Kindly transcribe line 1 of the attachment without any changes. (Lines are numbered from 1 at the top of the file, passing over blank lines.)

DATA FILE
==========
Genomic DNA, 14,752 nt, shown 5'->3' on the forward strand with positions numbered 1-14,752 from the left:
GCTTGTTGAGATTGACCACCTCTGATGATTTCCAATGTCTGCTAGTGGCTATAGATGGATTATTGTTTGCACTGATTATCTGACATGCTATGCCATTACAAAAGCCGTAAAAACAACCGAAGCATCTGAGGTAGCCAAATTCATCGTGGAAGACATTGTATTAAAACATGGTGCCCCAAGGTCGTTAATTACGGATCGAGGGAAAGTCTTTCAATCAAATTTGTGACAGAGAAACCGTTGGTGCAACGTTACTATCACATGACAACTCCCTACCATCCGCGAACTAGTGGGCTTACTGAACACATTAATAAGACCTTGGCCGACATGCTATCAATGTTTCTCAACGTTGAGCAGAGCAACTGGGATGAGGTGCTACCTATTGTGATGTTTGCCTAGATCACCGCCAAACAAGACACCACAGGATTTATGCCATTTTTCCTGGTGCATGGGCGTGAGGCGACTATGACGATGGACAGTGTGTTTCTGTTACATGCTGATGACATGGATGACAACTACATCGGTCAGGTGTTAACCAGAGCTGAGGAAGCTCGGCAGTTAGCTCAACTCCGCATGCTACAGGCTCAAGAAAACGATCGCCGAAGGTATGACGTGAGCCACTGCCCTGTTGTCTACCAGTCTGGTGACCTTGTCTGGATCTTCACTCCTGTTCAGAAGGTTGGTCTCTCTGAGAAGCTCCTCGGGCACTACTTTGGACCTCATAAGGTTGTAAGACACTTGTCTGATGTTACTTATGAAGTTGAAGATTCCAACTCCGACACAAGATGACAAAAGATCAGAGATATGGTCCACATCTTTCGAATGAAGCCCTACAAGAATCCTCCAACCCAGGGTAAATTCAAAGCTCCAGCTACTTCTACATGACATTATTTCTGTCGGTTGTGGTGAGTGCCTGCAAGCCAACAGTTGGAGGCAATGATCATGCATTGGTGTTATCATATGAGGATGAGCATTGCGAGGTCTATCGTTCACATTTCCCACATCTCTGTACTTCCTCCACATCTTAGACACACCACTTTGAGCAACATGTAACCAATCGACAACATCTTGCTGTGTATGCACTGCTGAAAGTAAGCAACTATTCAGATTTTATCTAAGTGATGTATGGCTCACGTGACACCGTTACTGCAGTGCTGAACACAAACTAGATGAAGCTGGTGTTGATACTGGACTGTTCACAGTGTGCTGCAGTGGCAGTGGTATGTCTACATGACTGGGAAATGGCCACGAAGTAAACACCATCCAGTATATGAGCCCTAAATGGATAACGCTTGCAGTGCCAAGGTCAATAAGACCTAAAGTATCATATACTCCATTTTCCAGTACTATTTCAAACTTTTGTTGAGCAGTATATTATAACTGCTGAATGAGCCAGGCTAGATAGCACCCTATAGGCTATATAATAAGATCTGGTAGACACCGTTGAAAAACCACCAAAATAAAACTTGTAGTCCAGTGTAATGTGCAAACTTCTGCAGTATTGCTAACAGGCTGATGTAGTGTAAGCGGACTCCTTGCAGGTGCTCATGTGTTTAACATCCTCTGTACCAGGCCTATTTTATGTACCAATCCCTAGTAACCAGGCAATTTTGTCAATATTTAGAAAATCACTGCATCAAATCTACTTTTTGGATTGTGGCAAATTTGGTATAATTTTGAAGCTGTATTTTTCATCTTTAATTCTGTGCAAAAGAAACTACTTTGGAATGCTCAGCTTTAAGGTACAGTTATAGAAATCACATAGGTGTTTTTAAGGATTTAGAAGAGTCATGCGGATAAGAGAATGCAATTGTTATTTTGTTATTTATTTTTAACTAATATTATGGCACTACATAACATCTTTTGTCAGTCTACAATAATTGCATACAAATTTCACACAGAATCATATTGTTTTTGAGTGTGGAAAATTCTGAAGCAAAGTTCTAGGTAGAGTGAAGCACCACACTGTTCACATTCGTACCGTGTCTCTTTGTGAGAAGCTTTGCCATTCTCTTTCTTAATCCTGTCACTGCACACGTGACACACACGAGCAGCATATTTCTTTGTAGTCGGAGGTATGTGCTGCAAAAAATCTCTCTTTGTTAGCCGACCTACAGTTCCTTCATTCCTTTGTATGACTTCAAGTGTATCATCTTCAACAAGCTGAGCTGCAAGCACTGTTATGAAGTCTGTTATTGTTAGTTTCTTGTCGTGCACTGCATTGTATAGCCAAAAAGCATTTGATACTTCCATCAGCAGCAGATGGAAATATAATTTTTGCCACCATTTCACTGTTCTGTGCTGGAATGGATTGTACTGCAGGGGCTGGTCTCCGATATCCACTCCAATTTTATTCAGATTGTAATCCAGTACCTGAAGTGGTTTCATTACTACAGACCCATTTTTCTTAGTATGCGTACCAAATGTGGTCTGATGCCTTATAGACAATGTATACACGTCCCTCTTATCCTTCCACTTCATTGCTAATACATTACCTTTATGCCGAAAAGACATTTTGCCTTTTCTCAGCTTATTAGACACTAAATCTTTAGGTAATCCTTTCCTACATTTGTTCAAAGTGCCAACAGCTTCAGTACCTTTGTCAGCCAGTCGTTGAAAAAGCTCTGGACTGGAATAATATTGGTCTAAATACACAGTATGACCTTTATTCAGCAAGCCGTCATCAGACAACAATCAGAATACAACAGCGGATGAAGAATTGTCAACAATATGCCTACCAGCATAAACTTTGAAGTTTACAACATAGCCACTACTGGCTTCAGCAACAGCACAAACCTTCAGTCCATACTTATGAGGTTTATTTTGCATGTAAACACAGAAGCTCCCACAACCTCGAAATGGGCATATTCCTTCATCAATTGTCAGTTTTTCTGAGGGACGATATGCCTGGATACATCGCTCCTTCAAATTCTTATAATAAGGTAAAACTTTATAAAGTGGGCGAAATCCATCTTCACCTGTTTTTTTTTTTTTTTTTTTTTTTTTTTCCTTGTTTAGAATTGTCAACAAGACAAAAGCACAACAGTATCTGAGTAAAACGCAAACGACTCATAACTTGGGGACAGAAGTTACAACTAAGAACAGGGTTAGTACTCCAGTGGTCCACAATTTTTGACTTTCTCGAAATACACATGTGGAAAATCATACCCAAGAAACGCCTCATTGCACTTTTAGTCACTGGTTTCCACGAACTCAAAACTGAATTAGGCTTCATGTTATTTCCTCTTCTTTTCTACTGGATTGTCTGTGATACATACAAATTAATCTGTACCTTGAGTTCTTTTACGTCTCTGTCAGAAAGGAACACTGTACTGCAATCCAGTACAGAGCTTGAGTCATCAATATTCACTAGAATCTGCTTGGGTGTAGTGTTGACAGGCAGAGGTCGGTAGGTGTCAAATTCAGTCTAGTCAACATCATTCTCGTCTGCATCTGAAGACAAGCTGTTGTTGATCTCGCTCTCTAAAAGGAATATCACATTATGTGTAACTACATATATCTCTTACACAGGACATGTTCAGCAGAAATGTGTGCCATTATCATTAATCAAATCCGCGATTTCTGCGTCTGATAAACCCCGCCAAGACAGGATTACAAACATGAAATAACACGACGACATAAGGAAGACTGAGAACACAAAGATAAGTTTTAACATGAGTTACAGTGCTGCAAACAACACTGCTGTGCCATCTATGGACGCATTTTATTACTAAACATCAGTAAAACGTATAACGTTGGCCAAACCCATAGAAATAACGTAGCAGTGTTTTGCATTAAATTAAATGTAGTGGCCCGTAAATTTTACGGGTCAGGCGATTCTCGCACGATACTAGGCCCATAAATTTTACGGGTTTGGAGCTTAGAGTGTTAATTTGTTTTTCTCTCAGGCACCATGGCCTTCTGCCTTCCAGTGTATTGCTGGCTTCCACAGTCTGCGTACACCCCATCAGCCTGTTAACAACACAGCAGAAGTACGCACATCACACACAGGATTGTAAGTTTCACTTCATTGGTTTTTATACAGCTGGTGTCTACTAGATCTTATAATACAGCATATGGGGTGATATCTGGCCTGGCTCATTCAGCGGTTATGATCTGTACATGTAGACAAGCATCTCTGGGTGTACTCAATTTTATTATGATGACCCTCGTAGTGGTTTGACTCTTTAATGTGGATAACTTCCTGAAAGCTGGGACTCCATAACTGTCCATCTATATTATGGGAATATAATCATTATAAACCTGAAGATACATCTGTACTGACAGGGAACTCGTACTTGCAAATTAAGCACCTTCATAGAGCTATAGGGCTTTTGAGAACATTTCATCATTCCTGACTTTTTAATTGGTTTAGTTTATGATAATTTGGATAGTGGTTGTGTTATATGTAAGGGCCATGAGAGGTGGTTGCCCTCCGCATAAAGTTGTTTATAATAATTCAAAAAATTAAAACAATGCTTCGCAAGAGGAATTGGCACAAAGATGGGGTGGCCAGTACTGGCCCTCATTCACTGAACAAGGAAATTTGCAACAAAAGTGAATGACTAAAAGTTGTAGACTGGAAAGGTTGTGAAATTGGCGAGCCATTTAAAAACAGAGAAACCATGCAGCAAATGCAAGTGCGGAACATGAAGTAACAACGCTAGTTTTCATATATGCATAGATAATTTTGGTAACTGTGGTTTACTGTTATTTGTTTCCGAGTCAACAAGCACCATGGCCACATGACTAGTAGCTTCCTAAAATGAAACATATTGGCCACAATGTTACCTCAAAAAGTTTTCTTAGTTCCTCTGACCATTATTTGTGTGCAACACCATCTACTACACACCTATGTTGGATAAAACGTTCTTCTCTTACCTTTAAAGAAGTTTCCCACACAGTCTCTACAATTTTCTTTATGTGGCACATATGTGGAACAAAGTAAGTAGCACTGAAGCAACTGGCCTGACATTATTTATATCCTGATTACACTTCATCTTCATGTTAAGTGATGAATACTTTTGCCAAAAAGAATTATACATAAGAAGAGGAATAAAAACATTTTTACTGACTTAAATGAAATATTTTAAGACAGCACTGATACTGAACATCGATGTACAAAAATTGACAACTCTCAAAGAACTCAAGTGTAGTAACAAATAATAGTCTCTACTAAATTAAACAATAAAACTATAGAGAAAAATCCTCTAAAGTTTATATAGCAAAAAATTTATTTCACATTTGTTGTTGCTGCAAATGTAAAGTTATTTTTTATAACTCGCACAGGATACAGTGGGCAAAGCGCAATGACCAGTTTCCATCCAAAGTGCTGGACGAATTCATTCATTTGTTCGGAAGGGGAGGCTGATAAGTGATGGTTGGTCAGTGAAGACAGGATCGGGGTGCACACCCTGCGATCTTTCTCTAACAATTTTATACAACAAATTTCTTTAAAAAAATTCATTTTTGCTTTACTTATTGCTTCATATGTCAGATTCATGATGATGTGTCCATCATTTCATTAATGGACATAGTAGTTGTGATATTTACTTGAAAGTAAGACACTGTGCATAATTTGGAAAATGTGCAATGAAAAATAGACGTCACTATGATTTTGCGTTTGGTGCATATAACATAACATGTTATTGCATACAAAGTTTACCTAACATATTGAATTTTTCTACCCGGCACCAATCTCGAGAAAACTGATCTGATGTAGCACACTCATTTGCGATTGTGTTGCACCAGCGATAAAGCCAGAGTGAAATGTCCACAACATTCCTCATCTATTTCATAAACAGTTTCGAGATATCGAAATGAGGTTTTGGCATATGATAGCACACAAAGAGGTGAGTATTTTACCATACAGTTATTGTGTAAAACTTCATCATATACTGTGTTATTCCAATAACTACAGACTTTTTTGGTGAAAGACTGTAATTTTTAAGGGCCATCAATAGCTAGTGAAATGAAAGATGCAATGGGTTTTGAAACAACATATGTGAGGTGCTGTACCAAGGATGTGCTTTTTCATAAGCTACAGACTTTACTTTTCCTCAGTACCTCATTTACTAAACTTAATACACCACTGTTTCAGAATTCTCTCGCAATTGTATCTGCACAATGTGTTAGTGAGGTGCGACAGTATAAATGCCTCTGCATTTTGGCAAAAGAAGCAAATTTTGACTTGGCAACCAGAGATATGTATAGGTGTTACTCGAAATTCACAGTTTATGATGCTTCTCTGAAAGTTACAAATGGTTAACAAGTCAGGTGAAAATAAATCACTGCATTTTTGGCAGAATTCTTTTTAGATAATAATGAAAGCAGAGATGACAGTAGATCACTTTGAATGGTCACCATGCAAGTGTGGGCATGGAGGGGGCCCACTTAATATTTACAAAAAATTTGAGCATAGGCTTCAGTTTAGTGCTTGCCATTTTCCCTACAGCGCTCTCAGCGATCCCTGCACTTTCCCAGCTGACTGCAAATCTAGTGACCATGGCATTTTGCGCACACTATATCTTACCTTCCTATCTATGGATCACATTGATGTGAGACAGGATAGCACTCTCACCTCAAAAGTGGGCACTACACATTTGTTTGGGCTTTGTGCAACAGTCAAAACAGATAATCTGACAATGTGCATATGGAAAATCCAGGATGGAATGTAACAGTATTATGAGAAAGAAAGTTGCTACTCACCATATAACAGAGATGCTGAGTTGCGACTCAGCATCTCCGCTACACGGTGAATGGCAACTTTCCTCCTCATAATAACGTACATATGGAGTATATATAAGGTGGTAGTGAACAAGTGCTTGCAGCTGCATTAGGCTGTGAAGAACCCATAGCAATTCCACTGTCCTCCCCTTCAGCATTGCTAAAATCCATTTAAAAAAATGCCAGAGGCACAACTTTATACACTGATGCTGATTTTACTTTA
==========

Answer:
Genomic DNA, 14,752 nt, shown 5'->3' on the forward strand with positions numbered 1-14,752 from the left: